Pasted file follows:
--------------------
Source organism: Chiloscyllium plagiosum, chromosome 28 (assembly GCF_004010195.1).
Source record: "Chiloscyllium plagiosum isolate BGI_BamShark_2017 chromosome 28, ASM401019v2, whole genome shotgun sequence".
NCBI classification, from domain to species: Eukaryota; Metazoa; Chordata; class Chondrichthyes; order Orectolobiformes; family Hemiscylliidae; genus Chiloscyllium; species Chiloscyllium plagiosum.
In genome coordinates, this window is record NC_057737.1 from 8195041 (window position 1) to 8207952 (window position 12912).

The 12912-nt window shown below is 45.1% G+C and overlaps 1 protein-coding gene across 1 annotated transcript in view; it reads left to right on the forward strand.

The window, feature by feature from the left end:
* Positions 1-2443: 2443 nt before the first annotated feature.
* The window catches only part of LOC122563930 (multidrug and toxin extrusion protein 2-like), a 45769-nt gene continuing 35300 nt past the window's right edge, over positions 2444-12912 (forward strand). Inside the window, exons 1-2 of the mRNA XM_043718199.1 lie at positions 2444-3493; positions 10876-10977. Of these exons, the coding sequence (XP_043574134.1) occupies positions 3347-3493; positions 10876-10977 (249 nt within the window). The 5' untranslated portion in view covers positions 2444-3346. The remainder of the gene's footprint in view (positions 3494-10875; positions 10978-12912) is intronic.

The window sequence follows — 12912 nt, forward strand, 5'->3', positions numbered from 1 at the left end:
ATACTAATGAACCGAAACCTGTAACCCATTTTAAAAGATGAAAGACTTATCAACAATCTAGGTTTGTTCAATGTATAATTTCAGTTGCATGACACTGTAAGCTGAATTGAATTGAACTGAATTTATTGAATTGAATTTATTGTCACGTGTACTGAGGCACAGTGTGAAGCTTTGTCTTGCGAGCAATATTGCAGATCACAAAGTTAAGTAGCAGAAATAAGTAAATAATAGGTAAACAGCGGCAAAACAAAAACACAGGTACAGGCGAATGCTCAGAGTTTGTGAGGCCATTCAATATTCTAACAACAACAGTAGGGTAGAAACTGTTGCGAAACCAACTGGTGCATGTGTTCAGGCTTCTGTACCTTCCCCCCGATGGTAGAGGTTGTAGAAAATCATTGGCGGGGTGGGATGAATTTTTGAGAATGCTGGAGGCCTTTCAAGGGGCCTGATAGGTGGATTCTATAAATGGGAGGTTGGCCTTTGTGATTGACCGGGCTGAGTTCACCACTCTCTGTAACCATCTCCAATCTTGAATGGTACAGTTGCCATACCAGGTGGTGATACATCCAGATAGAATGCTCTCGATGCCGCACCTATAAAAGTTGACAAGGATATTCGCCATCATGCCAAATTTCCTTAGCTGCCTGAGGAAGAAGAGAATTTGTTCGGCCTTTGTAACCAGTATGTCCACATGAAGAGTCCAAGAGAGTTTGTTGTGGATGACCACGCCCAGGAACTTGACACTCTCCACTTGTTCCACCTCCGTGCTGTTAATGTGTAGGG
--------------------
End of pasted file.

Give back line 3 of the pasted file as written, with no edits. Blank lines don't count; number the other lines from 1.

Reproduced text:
NCBI classification, from domain to species: Eukaryota; Metazoa; Chordata; class Chondrichthyes; order Orectolobiformes; family Hemiscylliidae; genus Chiloscyllium; species Chiloscyllium plagiosum.